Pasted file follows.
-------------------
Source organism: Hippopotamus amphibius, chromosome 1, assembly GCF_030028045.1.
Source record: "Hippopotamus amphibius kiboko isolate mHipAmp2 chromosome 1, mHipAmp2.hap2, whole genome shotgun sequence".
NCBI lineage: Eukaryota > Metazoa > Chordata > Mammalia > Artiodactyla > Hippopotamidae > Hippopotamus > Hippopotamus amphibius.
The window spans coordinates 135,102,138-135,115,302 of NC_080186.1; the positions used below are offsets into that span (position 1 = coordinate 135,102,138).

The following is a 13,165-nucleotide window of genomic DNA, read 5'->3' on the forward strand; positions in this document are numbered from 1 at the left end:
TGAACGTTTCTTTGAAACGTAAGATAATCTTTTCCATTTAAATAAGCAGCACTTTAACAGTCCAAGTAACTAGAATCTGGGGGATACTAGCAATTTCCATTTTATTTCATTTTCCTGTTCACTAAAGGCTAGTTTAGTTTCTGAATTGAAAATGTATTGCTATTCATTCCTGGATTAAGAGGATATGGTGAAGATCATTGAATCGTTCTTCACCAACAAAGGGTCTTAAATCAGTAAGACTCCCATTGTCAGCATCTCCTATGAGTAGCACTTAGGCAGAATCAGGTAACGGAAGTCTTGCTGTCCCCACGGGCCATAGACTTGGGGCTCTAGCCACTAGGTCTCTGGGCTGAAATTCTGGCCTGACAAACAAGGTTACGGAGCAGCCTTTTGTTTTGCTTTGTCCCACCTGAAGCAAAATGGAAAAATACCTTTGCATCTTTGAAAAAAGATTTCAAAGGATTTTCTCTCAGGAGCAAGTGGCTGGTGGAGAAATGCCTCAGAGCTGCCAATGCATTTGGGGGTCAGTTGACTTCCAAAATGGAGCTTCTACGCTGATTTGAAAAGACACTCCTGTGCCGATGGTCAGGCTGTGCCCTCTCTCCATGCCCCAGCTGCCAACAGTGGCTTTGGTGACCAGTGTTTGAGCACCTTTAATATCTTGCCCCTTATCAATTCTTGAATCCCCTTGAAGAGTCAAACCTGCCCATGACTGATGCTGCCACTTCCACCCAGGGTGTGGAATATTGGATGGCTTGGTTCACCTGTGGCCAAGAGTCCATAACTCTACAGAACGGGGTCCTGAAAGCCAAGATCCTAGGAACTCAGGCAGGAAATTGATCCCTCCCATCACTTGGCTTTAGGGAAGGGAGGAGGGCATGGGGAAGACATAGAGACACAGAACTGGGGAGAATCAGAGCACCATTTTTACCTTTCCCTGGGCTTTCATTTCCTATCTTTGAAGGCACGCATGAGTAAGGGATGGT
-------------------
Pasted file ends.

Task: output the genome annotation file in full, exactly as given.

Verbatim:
Source organism: Hippopotamus amphibius, chromosome 1, assembly GCF_030028045.1.
Source record: "Hippopotamus amphibius kiboko isolate mHipAmp2 chromosome 1, mHipAmp2.hap2, whole genome shotgun sequence".
NCBI lineage: Eukaryota > Metazoa > Chordata > Mammalia > Artiodactyla > Hippopotamidae > Hippopotamus > Hippopotamus amphibius.
The window spans coordinates 135,102,138-135,115,302 of NC_080186.1; the positions used below are offsets into that span (position 1 = coordinate 135,102,138).

The following is a 13,165-nucleotide window of genomic DNA, read 5'->3' on the forward strand; positions in this document are numbered from 1 at the left end:
TGAACGTTTCTTTGAAACGTAAGATAATCTTTTCCATTTAAATAAGCAGCACTTTAACAGTCCAAGTAACTAGAATCTGGGGGATACTAGCAATTTCCATTTTATTTCATTTTCCTGTTCACTAAAGGCTAGTTTAGTTTCTGAATTGAAAATGTATTGCTATTCATTCCTGGATTAAGAGGATATGGTGAAGATCATTGAATCGTTCTTCACCAACAAAGGGTCTTAAATCAGTAAGACTCCCATTGTCAGCATCTCCTATGAGTAGCACTTAGGCAGAATCAGGTAACGGAAGTCTTGCTGTCCCCACGGGCCATAGACTTGGGGCTCTAGCCACTAGGTCTCTGGGCTGAAATTCTGGCCTGACAAACAAGGTTACGGAGCAGCCTTTTGTTTTGCTTTGTCCCACCTGAAGCAAAATGGAAAAATACCTTTGCATCTTTGAAAAAAGATTTCAAAGGATTTTCTCTCAGGAGCAAGTGGCTGGTGGAGAAATGCCTCAGAGCTGCCAATGCATTTGGGGGTCAGTTGACTTCCAAAATGGAGCTTCTACGCTGATTTGAAAAGACACTCCTGTGCCGATGGTCAGGCTGTGCCCTCTCTCCATGCCCCAGCTGCCAACAGTGGCTTTGGTGACCAGTGTTTGAGCACCTTTAATATCTTGCCCCTTATCAATTCTTGAATCCCCTTGAAGAGTCAAACCTGCCCATGACTGATGCTGCCACTTCCACCCAGGGTGTGGAATATTGGATGGCTTGGTTCACCTGTGGCCAAGAGTCCATAACTCTACAGAACGGGGTCCTGAAAGCCAAGATCCTAGGAACTCAGGCAGGAAATTGATCCCTCCCATCACTTGGCTTTAGGGAAGGGAGGAGGGCATGGGGAAGACATAGAGACACAGAACTGGGGAGAATCAGAGCACCATTTTTACCTTTCCCTGGGCTTTCATTTCCTATCTTTGAAGGCACGCATGAGTAAGGGATGGT